Bits and Pieces

Profmike reads Jo Nesbo’s Nemesis and pronounces it well worth the read. “What Jo Nesbo has also done – very cleverly, in my opinion  – is to introduce a larger, overarching narrative that spans across the series of Harry Hole novels. . . . This is writing that is far more complex that it at first seems, extremely readable, combining old-fashioned structures and the steady hand of the popular novelist with more contemporary perspectives and sensibilities.”

Becky, who reads A Book a Week, thinks Arnaldur Indridason has scored a hit. “I always like mysteries that are about something else besides the mystery. The Draining Lake is about a lot more than just who is the dead guy at the bottom of the lake. That’s why I think it’s the best Indriðason book I’ve read. He’s really hitting his stride as a mystery craftsman and as a novelist.”

Mark Rose at Bookasm thinks Johan Theorin’s Echoes from the Dead works very well and is a good example of the region’s crime fiction. “Some universal memes exist that seem to exemplify Scandinavian mystery fiction: They are all ineffably sad, they all seem to focus on domestic mysteries with crime close to home, there is a ton of self-contemplative navel gazing, and they’re not afraid to use less-than-glamorous characters as our main focal points.” (Hmm . . . one could also argue that Scandinavian mysteries are as likely to examine social issues as they are domestic crimes – if one can generalize at all. I wouldn’t say, for example, that Helene Tursten or Hakan Nesser write sad books . . .)

And finally . . . do you Facebook? Then join the new group, Fans of Scandinavian Crime Novels. And if you simply want to keep up with crime fiction from all over, check out the Crime and Mystery Fiction room at FriendFeed – thanks owed to Maxine Clarke for setting it up.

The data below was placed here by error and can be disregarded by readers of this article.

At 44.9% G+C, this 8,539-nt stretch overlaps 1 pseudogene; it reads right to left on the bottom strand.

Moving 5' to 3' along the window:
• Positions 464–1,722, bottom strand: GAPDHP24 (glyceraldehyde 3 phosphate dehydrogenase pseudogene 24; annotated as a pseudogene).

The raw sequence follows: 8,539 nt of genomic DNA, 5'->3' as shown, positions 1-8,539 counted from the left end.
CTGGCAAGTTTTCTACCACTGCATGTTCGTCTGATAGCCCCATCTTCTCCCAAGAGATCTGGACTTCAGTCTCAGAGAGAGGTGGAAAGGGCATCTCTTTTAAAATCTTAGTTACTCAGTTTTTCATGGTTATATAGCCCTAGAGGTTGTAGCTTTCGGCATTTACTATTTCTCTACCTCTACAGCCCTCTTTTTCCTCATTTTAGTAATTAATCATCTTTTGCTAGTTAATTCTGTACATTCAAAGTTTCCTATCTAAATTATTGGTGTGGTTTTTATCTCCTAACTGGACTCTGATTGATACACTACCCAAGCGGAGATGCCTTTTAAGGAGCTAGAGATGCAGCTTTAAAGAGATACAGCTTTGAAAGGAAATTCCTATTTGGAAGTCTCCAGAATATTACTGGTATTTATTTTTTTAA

. . . And Not to Be Missed . . .

Maxine Clarke reviews Last Rituals by Icelandic author Yrsa Sigurdardottir at Euro Crime and finds it a gripping tale with an appealing heroine.

LAST RITUALS is an ‘academic mystery’: that is, the crime takes place in a university department (a student is murdered), and the solution depends on the uncovering and understanding of the victim’s research, as well as of the broader mores, religion and witchcraft in medieval Europe. Yet the book is by no means heavy-going; the opposite in fact. LAST RITUALS is an assured novel, ably translated by the late Bernard Scudder. I recommend it very highly. . . .

Thora is an attractive heroine: she’s practical, capable and intelligent as well as having a dry sense of humour and an enquiring mind. Her domestic concerns are real enough, interesting and vivid, but without dominating the book. She’s curious about everything: I particularly liked her encouragement of the pathologist who did Harald’s autopsy to describe the molecular basis of muscle contraction. The description he provides is a little gem of knowledge. Similar examples are provided economically, accurately but not intrusively throughout the book – for example when a museum curator remarks in passing: “As a rule, people don’t know anything: they can’t even tell a revenant from a poltergeist.”

Incidentally, Karen Meek, the irresistible force behind the Euro Crime site, has announced that some expat North Americans and others will now be welcomed to the fold. The site will now “include those authors, though not born in Europe, who have a strong association with European crime fiction” – such as Donna Leon. May the sun never set on Euro Crime.